Professor Joseph Sung – doctor, academic, educator

4 April 2014

From early beginnings as a medical student in the University of Hong Kong to being declared as an “Asian Hero” by TIME magazine after the SARS epidemic, to being newly delegated as the Vice-Chancellor of the Chinese University of Hong Kong in 2010, Professor Joseph Sung has experienced some very unexpected transitions in his life.

One of which was his decision to pursue a PhD in biomedical sciences at the University of Calgary in Canada that drove him to apply for the Croucher Scholarship in 1989. This began Sung’s career as a gastroenterology scientist, and his relationship with the Croucher Foundation, which he still speaks fondly of today.

“At that time, I was working in [Prince of Wales Hospital which is] a teaching hospital, so I came into contact with a lot of university professors and became interested in research,” Sung says.

He was keen to work with Professor Bill Costerton at the University of Calgary, whom he says is the world’s first scientist to successfully described bacteria that can form a layer on the surface of biofilm. This was similar to the research Sung was carrying out in Prince of Wales Hospital on bacteria that caused gallstone formation in patients.

In order to proceed with this opportunity with Costerton, Sung had to obtain funding for further studies.

“The Croucher Foundation was my obvious choice,” he says. According to him, the two most popular funding agencies for overseas training at that time were: the Commonwealth Scholarships, which as the name suggests, only allowed one to study in universities in the Commonwealth countries; and the Croucher Foundation, which does not have any restrictions on which country that one can apply for.

“The Croucher Scholarship helped me a lot over the three years of my overseas studies. As I had to give up my job as a doctor in Hong Kong, my income for those years, especially for the first year and a half, was almost entirely from the Croucher Scholarship,” he reflects.

After returning from Canada in 1992, Sung continued his academic career as a lecturer in CUHK. His life-changing experience as the department head in Prince of Wales Hospital during the SARS epidemic that struck Hong Kong in 2003, which required him to “organize and take charge of the management of the crisis”, made him realise that he wished to further his education again.

“After [the crisis] I fully recognized that Hong Kong is not so well prepared in public health and infectious disease training. Although I am a gastroenterologist, I had become very interested in infectious disease control after SARS,” he explains.

This led him to apply for the Croucher Senior Research Fellowship, which allowed him to take six months of leave to conduct research in Hong Kong or overseas.

“I decided to take this opportunity to go to one of the best school of public health in the US and that is the John Hopkins University, Bloomberg School of Public Health. I spent 3 months there both as a student as well as a teacher because I was asked to share the experience of SARS management in Hong Kong as part of the Master of Public Health teaching”, he says.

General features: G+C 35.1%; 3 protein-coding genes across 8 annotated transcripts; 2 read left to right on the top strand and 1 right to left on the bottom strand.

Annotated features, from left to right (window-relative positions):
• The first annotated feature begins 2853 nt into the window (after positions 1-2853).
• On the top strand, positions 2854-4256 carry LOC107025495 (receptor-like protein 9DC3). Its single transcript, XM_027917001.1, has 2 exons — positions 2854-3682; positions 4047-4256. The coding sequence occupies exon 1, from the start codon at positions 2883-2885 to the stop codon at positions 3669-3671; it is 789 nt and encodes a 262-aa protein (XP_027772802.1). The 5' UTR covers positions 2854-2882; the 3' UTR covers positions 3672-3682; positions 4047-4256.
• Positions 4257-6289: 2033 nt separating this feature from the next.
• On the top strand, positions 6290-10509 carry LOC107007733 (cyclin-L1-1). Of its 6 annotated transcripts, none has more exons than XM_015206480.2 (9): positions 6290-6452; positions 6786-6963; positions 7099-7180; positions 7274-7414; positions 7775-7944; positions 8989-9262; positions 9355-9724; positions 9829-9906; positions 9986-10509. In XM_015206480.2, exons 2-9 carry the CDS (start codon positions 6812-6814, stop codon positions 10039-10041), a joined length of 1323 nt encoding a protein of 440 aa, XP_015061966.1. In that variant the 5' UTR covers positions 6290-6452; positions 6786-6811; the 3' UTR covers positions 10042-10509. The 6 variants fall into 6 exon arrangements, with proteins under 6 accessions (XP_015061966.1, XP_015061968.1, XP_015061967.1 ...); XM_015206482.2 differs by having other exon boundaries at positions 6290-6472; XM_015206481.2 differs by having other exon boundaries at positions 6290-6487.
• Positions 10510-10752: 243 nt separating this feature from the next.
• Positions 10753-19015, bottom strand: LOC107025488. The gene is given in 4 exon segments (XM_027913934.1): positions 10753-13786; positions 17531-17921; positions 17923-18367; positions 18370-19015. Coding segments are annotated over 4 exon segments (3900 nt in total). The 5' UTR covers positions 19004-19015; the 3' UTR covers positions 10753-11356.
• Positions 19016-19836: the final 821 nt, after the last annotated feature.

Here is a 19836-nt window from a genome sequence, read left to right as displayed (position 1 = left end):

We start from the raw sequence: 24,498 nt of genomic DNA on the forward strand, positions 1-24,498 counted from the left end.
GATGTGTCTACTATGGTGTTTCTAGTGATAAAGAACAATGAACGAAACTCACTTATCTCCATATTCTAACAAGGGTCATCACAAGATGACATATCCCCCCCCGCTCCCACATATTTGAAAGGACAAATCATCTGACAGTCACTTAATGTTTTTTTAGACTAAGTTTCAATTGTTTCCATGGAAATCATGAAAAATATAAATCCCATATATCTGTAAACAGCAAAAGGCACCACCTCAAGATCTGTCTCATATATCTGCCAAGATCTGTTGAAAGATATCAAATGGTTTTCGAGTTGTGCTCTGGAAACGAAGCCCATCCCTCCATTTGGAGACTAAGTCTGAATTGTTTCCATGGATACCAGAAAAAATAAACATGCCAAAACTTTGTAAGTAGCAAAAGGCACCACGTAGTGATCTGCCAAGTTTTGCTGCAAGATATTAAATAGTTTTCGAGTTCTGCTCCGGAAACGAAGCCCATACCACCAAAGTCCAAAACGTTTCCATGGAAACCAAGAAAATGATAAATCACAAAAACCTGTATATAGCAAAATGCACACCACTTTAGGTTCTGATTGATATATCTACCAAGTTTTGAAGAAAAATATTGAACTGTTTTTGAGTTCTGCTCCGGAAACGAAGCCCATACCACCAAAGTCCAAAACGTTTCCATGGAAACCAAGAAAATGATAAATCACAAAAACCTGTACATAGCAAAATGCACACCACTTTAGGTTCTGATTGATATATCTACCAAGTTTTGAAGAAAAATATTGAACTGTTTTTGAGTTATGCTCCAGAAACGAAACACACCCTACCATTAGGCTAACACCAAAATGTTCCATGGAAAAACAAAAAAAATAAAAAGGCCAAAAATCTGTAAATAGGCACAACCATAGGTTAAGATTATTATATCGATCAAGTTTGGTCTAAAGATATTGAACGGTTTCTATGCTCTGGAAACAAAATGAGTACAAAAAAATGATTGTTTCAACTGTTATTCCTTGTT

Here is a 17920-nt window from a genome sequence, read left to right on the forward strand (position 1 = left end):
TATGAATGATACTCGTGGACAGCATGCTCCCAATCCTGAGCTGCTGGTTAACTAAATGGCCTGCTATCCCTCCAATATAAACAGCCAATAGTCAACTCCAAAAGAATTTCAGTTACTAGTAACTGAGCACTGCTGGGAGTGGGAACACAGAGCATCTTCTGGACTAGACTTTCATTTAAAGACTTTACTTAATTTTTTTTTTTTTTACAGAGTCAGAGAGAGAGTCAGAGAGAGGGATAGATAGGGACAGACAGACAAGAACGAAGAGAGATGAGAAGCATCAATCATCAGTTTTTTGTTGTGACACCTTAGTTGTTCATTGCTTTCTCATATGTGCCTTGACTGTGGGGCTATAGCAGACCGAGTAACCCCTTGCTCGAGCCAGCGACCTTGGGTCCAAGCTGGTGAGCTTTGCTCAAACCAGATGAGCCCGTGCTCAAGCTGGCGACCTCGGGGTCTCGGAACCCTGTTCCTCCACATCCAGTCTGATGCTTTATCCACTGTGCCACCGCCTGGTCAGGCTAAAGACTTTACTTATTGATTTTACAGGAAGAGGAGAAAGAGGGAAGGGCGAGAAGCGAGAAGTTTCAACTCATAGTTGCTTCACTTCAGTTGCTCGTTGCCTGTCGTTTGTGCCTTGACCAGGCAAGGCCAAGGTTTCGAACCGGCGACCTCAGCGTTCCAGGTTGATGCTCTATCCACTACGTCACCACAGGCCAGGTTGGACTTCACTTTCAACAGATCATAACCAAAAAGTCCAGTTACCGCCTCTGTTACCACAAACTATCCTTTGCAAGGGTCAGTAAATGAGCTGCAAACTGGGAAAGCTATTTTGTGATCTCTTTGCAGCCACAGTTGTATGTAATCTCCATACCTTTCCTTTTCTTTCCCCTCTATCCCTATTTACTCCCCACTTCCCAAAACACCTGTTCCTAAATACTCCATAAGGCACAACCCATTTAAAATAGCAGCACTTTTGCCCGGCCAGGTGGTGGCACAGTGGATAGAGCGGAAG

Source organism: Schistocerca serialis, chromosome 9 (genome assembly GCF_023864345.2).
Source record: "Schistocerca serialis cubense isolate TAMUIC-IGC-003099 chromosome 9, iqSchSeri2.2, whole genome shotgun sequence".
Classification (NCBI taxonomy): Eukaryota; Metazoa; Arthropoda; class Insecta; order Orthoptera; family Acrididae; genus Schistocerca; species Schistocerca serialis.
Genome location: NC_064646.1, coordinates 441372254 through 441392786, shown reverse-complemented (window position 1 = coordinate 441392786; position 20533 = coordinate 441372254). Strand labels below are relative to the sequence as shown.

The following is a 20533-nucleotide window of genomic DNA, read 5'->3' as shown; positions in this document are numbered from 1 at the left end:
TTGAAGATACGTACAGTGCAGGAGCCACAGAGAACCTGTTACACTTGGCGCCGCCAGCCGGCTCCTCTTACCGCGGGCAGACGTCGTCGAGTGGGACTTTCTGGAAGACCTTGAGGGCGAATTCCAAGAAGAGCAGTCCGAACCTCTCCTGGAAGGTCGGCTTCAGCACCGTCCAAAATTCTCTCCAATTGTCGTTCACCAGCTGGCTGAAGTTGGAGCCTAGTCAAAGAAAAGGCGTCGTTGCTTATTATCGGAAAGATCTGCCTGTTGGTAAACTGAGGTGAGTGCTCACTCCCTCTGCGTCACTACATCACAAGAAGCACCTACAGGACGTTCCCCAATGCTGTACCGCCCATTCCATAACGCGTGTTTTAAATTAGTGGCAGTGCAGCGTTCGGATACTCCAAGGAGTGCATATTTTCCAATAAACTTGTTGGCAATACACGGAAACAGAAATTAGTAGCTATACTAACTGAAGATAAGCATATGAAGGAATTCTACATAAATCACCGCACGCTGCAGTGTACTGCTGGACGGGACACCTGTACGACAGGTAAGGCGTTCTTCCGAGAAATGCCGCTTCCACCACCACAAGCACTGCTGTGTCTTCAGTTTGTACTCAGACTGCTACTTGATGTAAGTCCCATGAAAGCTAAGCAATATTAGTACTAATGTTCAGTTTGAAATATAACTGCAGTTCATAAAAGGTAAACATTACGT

“On the other hand, I learned about other aspects of public health from them, and more about infectious disease control. It was a very useful period for me that allowed me to bring back a lot of knowledge and experience in infectious disease and establish the Centre for Emerging Infectious Diseases at CUHK when I returned in 2004.”

The Stanley Ho Centre for Emerging Infectious Diseases is the first of its kind in Hong Kong. Sung serves as its Founding Director and Advisor.

Today, he juggles his medical work at Prince of Wales Hospital with his responsibilities as the Vice Chancellor at CUHK. Popular among students for his relaxed and easygoing demeanor, he tries to maintain close relations with his student body at all times, a habit he says he picked up from being the head of Shaw College.

According to him, all his previous experience has culminated into useful pieces of wisdom that he applies to his current post:

“I was not trained in administration, but my skills in academic research and my skills in working with the students, have helped me to take up this position. The Vice Chancellor does not only handle administration, he also guides the university in research. Working with students is a big part of my job,” he says.

While he may not have imagined becoming an academic, let alone an educator, when he first began his medical career, Sung says he thoroughly relishes his work at CUHK.

“Where may I be in the future? I’m not sure, but I am enjoying my time now,” he says.


                 
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